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I am in high school and got a question in my textbook which reads:

A baby has nine different toy animals. 5 of them are red and 4 of them are blue. She arranges the toys in a line so that the colours are arranged symmetrically. How many arrangements are possible?

This is how I reasoned: to fulfil the symmetrical requirement, the middle toy must be red. This leaves 8 toys, 4 on each side of the middle red toy - 4 of these are red, and 4 are blue. To calculate the permutations of the remaining 8, keeping the symmetrical requirement in mind, we calculate 4!.

Therefore, the total number of arrangements is $4! + 1 = 25$

This was not the correct answer - the correct answer is $6*5!*4! = 17280$

Could someone please explain where my thinking fails me? Thank you!

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So, you are correct in saying that the middle toy must be red. Note that we have spaces as follows: $$ [1][2][3][4][R][6][7][8][9].$$ Because the arrangement is symmetric in color, we only care about arranging the color on one side of the $5^{th}$ slot, because this determines the coloring of the entire arrangement. For instance, if we arrange $6-9$ as $$ [R][B][R][B]$$ the overall configuration is $$ [B][R][B][R][R][R][B][R][B].$$ So, there are $$ \frac{4!}{(2!)^2}=6$$ ways to arrange the colors. Then there are $5!$ ways to permute the distinct red toys, and $4!$ ways to permute the distinct blue toys. Using the product rule we have $$ 6(5!)(4!)$$ permutations, as desired.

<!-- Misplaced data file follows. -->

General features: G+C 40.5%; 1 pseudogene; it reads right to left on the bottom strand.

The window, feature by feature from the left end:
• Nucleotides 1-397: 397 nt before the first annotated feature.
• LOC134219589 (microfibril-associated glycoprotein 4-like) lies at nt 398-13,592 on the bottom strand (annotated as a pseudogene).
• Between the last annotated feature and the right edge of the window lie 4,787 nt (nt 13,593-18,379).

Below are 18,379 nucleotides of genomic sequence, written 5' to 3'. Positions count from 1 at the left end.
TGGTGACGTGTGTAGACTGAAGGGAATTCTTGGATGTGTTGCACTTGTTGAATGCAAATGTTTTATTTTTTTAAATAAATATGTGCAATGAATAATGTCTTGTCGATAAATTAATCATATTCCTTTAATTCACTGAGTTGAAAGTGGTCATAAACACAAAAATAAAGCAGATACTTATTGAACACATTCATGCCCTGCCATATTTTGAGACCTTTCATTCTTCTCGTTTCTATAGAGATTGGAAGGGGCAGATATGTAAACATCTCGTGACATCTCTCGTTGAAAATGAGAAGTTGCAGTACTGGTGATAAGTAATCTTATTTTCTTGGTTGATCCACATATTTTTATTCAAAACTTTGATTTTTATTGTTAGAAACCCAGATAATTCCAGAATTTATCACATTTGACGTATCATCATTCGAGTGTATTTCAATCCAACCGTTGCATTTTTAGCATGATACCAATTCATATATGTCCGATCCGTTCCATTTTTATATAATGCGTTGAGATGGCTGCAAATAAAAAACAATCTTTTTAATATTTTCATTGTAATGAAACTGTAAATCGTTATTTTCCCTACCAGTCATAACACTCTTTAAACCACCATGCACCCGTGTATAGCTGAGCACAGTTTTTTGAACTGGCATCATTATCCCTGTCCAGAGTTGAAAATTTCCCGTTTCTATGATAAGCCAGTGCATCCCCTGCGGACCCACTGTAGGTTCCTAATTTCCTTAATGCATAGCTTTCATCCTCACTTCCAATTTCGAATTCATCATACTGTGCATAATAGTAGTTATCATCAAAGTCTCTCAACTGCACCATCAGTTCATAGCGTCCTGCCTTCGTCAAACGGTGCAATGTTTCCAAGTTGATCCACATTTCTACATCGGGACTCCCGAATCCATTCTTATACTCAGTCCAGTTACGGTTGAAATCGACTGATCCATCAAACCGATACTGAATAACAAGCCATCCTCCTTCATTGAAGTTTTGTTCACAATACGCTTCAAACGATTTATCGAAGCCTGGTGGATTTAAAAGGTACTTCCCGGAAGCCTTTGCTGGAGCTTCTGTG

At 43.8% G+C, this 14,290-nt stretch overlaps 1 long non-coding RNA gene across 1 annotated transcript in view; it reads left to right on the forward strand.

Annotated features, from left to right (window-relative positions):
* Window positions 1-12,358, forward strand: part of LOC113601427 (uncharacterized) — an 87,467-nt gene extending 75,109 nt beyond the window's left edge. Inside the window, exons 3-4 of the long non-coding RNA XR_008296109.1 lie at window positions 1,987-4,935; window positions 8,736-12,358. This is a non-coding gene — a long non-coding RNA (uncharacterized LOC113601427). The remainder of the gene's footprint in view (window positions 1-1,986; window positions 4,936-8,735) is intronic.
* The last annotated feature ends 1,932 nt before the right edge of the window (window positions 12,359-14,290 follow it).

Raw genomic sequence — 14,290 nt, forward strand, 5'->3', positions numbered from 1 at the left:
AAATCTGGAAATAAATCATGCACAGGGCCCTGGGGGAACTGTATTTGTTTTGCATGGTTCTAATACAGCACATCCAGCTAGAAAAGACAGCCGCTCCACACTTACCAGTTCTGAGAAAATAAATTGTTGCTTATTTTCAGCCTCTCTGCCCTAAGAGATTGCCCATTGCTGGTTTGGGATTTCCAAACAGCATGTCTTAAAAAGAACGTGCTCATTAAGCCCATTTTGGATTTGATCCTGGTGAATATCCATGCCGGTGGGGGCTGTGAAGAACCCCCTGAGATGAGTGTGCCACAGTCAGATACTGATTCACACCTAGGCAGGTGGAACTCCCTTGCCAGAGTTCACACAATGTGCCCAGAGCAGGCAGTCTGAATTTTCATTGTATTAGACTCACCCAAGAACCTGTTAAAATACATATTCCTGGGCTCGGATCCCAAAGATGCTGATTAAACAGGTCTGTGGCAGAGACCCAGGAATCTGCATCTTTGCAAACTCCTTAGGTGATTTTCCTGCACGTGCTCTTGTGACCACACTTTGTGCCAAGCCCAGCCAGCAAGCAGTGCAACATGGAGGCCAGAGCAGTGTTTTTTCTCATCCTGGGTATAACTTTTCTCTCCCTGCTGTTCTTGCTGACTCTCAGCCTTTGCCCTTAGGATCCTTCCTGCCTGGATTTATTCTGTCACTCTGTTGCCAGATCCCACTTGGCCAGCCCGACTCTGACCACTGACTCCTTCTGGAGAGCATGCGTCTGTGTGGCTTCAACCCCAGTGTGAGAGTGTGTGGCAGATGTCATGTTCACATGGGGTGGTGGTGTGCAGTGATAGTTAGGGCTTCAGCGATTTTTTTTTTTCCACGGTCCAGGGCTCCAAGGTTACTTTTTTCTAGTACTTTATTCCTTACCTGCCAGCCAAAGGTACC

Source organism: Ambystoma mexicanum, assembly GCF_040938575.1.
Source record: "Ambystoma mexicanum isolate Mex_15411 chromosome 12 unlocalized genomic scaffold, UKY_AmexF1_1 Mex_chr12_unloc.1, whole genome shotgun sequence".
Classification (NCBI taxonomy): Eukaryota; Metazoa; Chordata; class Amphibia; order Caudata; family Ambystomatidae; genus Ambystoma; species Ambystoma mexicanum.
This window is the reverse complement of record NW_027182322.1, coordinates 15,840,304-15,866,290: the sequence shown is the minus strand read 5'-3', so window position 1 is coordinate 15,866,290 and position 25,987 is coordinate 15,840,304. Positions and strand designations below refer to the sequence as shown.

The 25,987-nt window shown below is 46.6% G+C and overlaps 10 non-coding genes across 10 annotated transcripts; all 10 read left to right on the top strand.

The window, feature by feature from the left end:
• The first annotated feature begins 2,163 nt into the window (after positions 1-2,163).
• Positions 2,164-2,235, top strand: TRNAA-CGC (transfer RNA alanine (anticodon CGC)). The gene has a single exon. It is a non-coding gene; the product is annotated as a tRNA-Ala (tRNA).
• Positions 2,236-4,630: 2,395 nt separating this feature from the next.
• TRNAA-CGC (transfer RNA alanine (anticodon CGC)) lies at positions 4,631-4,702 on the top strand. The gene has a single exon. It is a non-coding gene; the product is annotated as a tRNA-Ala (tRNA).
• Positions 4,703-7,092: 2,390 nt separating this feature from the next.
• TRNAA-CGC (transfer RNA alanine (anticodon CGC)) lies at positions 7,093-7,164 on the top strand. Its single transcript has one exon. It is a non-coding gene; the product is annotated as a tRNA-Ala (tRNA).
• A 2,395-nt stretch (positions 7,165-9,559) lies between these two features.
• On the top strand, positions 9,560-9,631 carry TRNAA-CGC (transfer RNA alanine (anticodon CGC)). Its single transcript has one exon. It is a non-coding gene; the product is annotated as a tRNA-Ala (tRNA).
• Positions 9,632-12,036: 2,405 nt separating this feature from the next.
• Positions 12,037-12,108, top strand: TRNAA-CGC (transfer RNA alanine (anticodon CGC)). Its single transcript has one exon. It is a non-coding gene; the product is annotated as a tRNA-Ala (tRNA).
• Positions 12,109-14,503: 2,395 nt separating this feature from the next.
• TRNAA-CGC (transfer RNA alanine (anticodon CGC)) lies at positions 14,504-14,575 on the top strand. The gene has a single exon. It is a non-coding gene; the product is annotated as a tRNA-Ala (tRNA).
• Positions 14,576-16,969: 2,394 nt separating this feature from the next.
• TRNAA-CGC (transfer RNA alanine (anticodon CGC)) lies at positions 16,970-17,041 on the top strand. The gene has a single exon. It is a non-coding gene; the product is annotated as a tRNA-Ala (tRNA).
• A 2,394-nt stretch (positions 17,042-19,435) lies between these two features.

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I cannot explain your thinking, because $4!$ simply doesn't count the question. Further, adding one in a scenario like this isn't something that is generally ever done.

Although not explicitly stated, the problem seems to imply that the toys are themselves distinguishable and that the symmetry we are hoping for is reflective symmetry with respect to colors about the middle.

The book's (and correct) answer can be explained via multiplication principle:

  • Begin by noticing as you had that the middle spot must be red. Continue by noticing the first four spots must have exactly two of them being red and exactly two of them being blue. Once we have picked the arrangement of red and blue in the first four spots, the final four spots must mirror that selection. There are $\binom{4}{2}=6$ ways to reserve which of the slots are for red toys and which are for blue toys respecting the symmetry requirement.
  • From left to right, among the spaces reserved for red toys, pick which red toy is used. $5$ choices for the first appearing slot reserved for red. $4$ choices for the second appearing slot reserved for red... on up to only $1$ choice for the final appearing slot reserved for red, for a total of $5\cdot 4\cdot 3\cdot 2\cdot 1 = 5!$ ways to place the red toys into their reserved slots.
  • From left to right, among the spaces reserved for blue toys, pick which blue toy is used. $4$ choices for the first appearing slot reserved for blue, $3$ choices for the second appearing slot reserved for blue, etc... for a total of $4\cdot 3\cdot 2\cdot 1 = 4!$ ways to place the blue toys into their reserved slots.

Applying multiplication principle, there are $\binom{4}{2}\cdot 5!\cdot 4!$ ways to arrange the toys respecting the conditions.

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